…the clitoral hood, that is. The clitoris is covered by a small fold of skin called the clitoral hood (it’s analogous to the foreskin of a penis). The clitoral hood serves to protect the clit from being overstimulated or hurt — there are so many nerve endings close to the surface, it helps to have a protective layer! 

Some people love it when people pull back their clitoral hood and touch the clit directly. Others prefer the indirect sensation that comes with stimulating the clit through the clitoral hood. So, talk to your partner and see if she knows what she prefers. If she’s not sure, then play around and learn together! 

3. Start slowly 

Remember that “don’t go straight for the clit” tip from a minute ago? Well, the principle behind it is basically “take your time.” Once you are hanging out with the clit, know that you don’t (and probably shouldn’t, unless your partner is begging you) start rapidly accelerating your speed. Light, slow stimulation can help bring more blood flow to the area, which can make everything feel more and more intense. You can start to play with speed and pressure from there.

4. Play with pressure 

There are two distinct types of tongue pressure you can use during cunnilingus: broad or pinpoint pressure. Broad pressure comes with using your flattened, wider tongue. Pinpoint pressure happens when you “flex” your tongue so that it’s more pointed and firm. When you’re just starting to go down on someone, I recommend starting with broad pressure and then slowly building up to more pinpoint pressure. Change up your speeds and pressure types all throughout. 

In addition to tongue pressure, you can also use light suction pressure. Rather than just using your tongue, this uses your whole mouth. Use your lips to apply light suction to the clit, still using your tongue to play with it in the meantime. I don’t recommend holding that seal for an extended period of time — use is it strategically. Just remember — when switching from suction pressure to non-suction pressure again, don’t “pop” the seal. Simply relax the muscles in your cheeks and lips and revert to broad tongue pressure. 

5. Where’d the clit go? 

So, the clitoris does this fun thing. When arousal builds, the clitoris becomes erect — you can see and feel it more distinctly. And that continues throughout stimulation until the receiver is close to cumming. Right before orgasm, the clitoris retreats.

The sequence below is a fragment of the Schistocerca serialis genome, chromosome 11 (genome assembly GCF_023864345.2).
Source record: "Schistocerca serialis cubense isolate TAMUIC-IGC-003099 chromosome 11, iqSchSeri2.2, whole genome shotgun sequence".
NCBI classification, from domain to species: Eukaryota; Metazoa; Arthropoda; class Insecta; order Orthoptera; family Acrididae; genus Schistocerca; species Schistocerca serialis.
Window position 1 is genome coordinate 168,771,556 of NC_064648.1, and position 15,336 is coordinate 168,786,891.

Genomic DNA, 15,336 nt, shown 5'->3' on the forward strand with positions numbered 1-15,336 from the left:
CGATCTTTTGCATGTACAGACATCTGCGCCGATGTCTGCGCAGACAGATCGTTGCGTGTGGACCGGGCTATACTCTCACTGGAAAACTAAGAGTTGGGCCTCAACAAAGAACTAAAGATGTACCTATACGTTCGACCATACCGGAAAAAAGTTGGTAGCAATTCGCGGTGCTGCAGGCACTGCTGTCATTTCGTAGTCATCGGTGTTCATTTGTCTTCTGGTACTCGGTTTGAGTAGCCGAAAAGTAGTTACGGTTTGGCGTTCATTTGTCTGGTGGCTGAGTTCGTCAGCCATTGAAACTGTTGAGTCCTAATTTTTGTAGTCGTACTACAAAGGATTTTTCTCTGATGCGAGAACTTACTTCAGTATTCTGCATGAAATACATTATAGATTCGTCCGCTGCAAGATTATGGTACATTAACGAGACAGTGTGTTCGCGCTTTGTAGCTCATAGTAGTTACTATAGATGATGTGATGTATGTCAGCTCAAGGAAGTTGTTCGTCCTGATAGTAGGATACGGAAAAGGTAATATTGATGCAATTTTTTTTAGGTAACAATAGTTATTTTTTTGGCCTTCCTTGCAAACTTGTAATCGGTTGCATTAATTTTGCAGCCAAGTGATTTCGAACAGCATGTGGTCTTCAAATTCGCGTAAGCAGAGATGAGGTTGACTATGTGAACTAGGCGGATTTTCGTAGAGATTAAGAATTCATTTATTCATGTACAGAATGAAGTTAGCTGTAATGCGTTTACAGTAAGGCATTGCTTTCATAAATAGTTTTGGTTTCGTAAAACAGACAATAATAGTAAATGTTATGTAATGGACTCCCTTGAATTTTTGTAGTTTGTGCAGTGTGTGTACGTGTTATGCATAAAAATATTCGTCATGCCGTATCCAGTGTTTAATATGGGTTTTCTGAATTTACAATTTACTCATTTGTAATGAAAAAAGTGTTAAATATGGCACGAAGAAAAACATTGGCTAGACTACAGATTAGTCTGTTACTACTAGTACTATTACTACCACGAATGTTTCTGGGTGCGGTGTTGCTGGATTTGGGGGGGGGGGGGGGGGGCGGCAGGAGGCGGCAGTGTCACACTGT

Fun, right? Or confusing. Your pick! 

So, if your partner has been giving you a “please don’t stop” or “keep going” and then the clit disappears, and orgasm is likely nearby (I promise, it’s less likely that you’ve moved that far away from it and didn’t notice). Keep doing what you’re doing. 

6. Don’t be afraid to breathe 

Do you remember back in middle and high school when people were trying to figure out how to make out, and everyone was really fixated on how and if you could breathe? Well, people apply that same worry to going down on someone.

Please keep breathing. Please? 

Here’s the thing: Breathing is literally essential to what you’re doing! Second, using your breath can also be extremely hot. That feeling of anticipating before someone’s tongue touches your skin? That often comes with the feeling of their breath on your skin. 

So, just keep breathing. You’ll be okay. 

 7. Remember the rest of the body 

Just because you’re going down on someone doesn’t mean you have to focus all of your energy on one place. Talk with your partner in advance about how they want to be stimulated otherwise — maybe they want their nipples played with, maybe they want their thighs grabbed or smacked. Maybe they want you to use your fingers inside of them while you go down on them. When you have that conversation, also talk about your own boundaries — are you okay with your hair being pulled, for example? 

8. Slow down to stop 

So, you’ve done the thing! Yay! But just like it can be hard to know what to do with your hands during a photo, sometimes ending a sex act can feel…awkward. Just like you took it slow to start, slow down to finish. Pay attention to your partner’s body and what they’re asking for — they may want you to stop immediately, or they may want some more light touching for a moment (or to continue until they ask you to stop). Ultimately, listen to your own boundaries and follow your partner’s lead here. Then, finish up with some aftercare before moving on to your next adventure. 

9. Bonus — don’t worry about your scent or taste

There is an entire industry dedicated to making you think that if your vulva doesn’t smell like a Hawaiian sunset, you’re not only doing something wrong, but there’s something wrong with you. In 2017, the vaginal hygiene market (which broadly includes things like menstrual products, antifungals, douches, and deodorants) was valued around 35 billion dollars. Cleaners and deodorants — both products that are totally unnecessary — made up around 15% of that. 

Here’s the thing: vaginas are naturally slightly acidic, and that’s how they should taste. So don’t worry about it! You’re the #1 expert in your own body, so if something seems off to you, go to your doctor. Otherwise, trust your partner when they say you taste great. 

And no matter what, I hope you have fun exploring this new thing with your partner. You deserve to play and experiment! So go forth. Don’t stress about being perfect or making orgasms happen — just enjoy the doing

Have your own sex or relationship questions you want answered? Hop (anonymously) into my DMs, and I’ll answer them in the next 6 weeks or so.